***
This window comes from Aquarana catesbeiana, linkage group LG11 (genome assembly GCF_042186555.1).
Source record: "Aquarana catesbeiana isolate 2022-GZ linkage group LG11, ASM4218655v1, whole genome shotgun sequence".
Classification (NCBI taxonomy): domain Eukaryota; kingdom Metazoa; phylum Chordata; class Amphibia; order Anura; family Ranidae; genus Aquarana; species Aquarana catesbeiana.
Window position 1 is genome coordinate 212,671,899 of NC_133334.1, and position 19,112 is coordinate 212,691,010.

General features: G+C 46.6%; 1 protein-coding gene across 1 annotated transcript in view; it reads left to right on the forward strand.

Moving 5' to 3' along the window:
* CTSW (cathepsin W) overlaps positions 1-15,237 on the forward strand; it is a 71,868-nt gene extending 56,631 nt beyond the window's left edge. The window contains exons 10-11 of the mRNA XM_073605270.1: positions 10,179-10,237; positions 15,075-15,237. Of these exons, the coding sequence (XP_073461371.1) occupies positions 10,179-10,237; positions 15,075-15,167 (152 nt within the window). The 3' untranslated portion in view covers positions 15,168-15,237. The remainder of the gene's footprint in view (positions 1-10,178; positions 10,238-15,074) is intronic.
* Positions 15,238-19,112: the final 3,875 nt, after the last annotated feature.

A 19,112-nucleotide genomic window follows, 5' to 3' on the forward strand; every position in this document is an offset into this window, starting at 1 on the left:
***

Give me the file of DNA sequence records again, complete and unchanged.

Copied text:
This window comes from Aquarana catesbeiana, linkage group LG11 (genome assembly GCF_042186555.1).
Source record: "Aquarana catesbeiana isolate 2022-GZ linkage group LG11, ASM4218655v1, whole genome shotgun sequence".
Classification (NCBI taxonomy): domain Eukaryota; kingdom Metazoa; phylum Chordata; class Amphibia; order Anura; family Ranidae; genus Aquarana; species Aquarana catesbeiana.
Window position 1 is genome coordinate 212,671,899 of NC_133334.1, and position 19,112 is coordinate 212,691,010.

General features: G+C 46.6%; 1 protein-coding gene across 1 annotated transcript in view; it reads left to right on the forward strand.

Moving 5' to 3' along the window:
* CTSW (cathepsin W) overlaps positions 1-15,237 on the forward strand; it is a 71,868-nt gene extending 56,631 nt beyond the window's left edge. The window contains exons 10-11 of the mRNA XM_073605270.1: positions 10,179-10,237; positions 15,075-15,237. Of these exons, the coding sequence (XP_073461371.1) occupies positions 10,179-10,237; positions 15,075-15,167 (152 nt within the window). The 3' untranslated portion in view covers positions 15,168-15,237. The remainder of the gene's footprint in view (positions 1-10,178; positions 10,238-15,074) is intronic.
* Positions 15,238-19,112: the final 3,875 nt, after the last annotated feature.

A 19,112-nucleotide genomic window follows, 5' to 3' on the forward strand; every position in this document is an offset into this window, starting at 1 on the left: